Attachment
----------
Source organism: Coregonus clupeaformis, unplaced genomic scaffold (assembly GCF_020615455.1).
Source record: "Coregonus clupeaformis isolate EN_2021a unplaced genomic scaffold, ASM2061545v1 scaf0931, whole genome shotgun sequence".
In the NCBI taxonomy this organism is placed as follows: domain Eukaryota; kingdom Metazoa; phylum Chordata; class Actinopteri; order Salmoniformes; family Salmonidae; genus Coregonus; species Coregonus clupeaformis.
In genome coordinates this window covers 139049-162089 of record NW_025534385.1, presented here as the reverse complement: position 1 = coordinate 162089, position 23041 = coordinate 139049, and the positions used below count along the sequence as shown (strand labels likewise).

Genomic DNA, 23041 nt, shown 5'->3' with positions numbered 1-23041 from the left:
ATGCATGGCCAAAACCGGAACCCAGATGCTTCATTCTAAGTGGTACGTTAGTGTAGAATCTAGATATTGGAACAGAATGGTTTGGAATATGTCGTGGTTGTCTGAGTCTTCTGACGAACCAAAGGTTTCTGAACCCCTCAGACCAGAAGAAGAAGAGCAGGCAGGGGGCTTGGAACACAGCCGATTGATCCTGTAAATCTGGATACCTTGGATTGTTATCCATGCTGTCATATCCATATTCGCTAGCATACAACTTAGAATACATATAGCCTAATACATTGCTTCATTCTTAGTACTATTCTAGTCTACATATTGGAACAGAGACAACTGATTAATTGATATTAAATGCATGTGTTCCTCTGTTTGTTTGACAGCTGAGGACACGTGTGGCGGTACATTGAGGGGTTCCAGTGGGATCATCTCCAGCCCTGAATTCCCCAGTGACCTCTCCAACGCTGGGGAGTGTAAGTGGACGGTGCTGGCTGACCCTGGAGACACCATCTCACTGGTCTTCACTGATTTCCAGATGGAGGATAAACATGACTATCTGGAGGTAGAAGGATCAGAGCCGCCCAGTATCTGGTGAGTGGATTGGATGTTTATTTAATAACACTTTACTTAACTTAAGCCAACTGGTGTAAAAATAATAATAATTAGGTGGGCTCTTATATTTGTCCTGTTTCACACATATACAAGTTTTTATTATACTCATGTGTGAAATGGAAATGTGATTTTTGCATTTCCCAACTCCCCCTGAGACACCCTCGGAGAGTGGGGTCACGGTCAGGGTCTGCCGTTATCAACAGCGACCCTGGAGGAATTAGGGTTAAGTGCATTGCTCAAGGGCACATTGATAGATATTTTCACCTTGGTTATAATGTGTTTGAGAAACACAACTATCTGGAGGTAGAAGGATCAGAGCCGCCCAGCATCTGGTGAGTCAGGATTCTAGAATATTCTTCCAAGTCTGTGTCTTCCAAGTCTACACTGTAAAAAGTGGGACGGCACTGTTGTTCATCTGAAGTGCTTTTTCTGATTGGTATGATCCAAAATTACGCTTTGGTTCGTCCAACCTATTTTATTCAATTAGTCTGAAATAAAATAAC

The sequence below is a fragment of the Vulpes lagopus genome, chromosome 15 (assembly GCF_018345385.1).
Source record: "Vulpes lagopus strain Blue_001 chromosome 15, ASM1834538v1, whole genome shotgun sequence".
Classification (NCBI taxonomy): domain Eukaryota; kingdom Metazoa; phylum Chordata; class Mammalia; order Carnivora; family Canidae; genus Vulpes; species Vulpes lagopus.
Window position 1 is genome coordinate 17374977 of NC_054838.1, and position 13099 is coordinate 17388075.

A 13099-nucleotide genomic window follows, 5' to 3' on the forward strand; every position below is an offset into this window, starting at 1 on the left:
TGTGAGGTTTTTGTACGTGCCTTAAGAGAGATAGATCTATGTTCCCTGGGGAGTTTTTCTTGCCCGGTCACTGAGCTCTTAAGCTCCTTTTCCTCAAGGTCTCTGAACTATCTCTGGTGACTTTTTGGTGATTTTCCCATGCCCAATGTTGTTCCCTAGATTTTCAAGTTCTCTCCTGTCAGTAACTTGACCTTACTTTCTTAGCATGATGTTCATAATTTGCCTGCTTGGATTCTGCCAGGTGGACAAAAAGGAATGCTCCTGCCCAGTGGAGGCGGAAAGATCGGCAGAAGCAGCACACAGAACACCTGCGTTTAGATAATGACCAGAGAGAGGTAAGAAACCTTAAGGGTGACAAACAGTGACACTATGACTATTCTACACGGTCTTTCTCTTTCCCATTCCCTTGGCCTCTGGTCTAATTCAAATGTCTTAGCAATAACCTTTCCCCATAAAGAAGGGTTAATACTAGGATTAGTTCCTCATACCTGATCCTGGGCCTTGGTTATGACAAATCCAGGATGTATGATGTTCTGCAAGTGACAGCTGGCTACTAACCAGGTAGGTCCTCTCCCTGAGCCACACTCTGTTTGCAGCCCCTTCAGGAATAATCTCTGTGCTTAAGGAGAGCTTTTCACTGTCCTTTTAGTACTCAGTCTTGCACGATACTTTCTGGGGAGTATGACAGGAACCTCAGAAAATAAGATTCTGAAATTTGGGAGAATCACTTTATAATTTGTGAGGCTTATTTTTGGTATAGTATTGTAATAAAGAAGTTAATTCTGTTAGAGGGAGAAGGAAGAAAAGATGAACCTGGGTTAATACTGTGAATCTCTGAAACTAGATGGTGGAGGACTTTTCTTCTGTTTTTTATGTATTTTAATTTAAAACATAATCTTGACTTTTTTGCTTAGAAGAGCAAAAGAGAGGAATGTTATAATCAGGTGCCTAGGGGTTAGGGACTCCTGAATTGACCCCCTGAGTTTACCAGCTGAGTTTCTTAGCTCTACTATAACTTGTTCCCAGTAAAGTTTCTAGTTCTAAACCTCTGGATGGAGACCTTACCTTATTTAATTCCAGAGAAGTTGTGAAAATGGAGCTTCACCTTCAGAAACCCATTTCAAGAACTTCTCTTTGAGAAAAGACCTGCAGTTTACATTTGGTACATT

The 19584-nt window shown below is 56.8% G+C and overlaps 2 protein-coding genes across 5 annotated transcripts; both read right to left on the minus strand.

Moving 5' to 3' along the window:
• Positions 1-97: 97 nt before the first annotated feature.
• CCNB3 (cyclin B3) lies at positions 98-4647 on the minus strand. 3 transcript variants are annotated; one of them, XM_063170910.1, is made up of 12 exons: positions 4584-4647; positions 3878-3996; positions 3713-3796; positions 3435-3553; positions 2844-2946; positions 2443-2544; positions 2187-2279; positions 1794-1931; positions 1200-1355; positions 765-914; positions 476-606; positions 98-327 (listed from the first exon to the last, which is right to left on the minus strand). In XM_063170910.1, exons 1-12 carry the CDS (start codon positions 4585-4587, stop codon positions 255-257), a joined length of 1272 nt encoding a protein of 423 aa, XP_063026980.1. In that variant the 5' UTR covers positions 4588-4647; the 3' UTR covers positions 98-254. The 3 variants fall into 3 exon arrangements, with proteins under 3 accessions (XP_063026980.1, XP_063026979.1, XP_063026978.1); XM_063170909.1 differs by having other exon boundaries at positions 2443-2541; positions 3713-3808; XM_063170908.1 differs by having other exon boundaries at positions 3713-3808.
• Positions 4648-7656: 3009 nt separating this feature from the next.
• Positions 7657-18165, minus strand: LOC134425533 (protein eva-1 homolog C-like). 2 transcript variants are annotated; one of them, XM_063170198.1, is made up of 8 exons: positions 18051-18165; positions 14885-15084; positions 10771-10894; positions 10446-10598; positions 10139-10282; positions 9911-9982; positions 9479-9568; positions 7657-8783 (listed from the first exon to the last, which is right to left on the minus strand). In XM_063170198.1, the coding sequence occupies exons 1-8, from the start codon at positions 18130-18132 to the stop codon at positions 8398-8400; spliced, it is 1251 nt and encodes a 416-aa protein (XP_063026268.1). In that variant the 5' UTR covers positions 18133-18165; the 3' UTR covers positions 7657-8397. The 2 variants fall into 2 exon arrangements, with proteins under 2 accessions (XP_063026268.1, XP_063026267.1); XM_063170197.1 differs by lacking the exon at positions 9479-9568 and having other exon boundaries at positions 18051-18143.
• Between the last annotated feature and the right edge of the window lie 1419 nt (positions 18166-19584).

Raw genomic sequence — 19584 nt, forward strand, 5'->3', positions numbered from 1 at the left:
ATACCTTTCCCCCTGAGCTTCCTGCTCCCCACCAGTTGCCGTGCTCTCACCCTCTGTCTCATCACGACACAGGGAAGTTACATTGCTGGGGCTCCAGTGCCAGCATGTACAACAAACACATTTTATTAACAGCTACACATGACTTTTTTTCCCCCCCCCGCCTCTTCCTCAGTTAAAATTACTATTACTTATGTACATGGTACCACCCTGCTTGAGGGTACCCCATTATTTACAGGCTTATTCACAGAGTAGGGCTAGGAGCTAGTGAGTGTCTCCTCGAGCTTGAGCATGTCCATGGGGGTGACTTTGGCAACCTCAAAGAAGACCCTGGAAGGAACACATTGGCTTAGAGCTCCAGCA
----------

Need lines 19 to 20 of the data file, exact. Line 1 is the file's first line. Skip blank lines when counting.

• Between the last annotated feature and the right edge of the window lie 1419 nt (positions 18166-19584).

Raw genomic sequence — 19584 nt, forward strand, 5'->3', positions numbered from 1 at the left: